African Percussion Resource - Notation

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The best way to get a real good look at a rhythm is to "freeze" its motion so that its structure and relationship to other rhythms can be examined. While we can not take a photograph of a rhythm, we can create a graphic representation. This is done by using symbols to represent the strokes and evenly marking these onto a time scale. - James H. VanDenAkker
Click here to learn about the Four Most Common Methods of Notating Hand Drum Rhythms -Djembe-L FAQ
Staff Method
The Gun Go Do Pa Ta Method
Box Notation (TUBS - Time Unit Box System)
The Larry Morris Method
Find and contribute rhythms at the S.H.A.R.E. Notation Website by Lennart Hallstrom
ADR (African Drum Rhythms)
Larry Morris Rhythm Catalog
WAP by Paul Nas
YAPP (Yet Another Percussion Page)
Notation Playback Rhythm Exchange
J&V Percussion Generator
Djembe Boom
Groove Archive

Mnemonics, Phonetics, Vocables, "PhoNums", or Onomatopes are syllables that can be used to help learn and remember rhythmic patterns.
To learn a djembe rhythm it is first helpful to verbalize a pattern with the Gun Go Pa Method. "If you can say it, you can play it! " -Baba Olatunji One of the great elders of the African drum community in America, Babatunde Olatunji has developed a remarkable teaching style based on singing the drum parts using vocalizations that he says are consonants of the Yoruba language, from his native Nigeria. - Doug Kane
Verbalizing rhythms is a valid way of practicing. As the old saying goes, "If you can say it, you can play it." Some cultures (India comes to mind) even require that the student learn to "speak" the rhythms before touching a drum. Many teachers of Jembe and Ashiko are adopting the system popularized by Baba Olatunji. He uses syllables which resemble the Bass, tone, and slap sounds of african jembes and ashikos.Gun, dun (Goon, Doon) for bass, go, do for tones, and pa, ta for slaps. - Getting Started from Rhythmweb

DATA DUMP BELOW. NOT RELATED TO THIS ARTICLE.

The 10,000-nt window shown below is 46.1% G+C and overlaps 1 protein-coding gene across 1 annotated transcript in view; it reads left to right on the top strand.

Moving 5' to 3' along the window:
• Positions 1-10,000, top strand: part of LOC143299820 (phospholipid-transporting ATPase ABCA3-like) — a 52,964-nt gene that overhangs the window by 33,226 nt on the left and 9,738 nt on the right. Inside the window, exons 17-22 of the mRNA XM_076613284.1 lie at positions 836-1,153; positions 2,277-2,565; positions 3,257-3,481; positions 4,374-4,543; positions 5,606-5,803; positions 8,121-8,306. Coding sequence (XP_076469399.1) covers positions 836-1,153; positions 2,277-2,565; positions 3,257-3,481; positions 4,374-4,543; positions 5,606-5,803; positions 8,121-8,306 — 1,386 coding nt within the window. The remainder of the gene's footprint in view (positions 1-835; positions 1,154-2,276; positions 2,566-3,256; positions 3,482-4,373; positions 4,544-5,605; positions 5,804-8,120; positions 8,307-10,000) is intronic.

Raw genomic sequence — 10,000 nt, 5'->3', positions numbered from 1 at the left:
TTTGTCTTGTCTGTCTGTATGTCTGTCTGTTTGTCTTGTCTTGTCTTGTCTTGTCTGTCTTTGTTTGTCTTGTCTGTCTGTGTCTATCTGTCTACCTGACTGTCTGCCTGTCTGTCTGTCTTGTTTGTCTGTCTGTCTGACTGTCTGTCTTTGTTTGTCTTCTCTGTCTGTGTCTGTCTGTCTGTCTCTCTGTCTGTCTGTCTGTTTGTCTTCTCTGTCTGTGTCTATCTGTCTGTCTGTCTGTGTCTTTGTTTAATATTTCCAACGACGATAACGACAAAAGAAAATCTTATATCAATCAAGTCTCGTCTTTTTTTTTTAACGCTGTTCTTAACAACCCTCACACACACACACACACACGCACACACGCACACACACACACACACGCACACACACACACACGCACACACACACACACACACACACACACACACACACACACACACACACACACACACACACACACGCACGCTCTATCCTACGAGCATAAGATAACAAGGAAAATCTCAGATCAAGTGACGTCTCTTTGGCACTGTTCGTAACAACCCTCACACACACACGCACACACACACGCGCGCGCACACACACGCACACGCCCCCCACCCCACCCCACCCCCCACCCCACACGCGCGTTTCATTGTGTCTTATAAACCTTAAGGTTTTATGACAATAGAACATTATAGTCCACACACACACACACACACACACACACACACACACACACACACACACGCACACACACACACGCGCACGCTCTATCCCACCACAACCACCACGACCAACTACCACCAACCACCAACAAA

Learning Rhythms - By assigning to each different stroke a syllable that sounds like the note on the drum (onomatopes), the rhythm can be made into a song that is easier to remember. In most cultures, the syllables are those already common in the language and are easy to say rapidly. Here are sounds that can be used in the American English drum language (a variation of Go Do Pa Ta). - James H. VanDenAkker
Percussive Hand Drumming Independence - In my workshops and circles I teach "PhoNums", which are playing by the sound of the note and space. This Phonic Number technique is useful for novices, to eliminate the need for counting, but retain a spacial reference. It is also useful for seasoned professionals, to verbalize a pattern. Non-western cultures, who haven't, or hadn't, adopted strict notational systems, have been using oral forms of pattern transmission for centuries. - Kenne Thomas
Bird Song Mnemonics & Phonetics - Technically, mnemonics are gimmicks we use to remember songs and calls, while phonetics are actually what the bird is saying. For example, pewees say "pewee" and Phoebes say "phoebe" so those are phonetics. Barred owls say "who cooks for you", but not really. That's a mnemonic. I think that we all use the two interchangeably. There are also comparative sounds, i.e., when we compare a song or call to something. For example, a red-breasted nuthatch sounds like a tin horn or a common grackle sounds like a rusty pump handle. Of course, all of this takes a great deal of imagination and creativity, but that's the fun of it, right?
Here's a case where instead of comparing a bird call to some other sound to remember the bird call, we are comparing a drum rhythm to the sound of a bird to help us remember the drum rhythm. This is a good example of a comparative mnemonic device.
The "Woodpecker" - the middle drum part to a Nigerian drum rhythm called Shiko contributed by Richard Darsie to the Larry Morris Rhythm Catalog.

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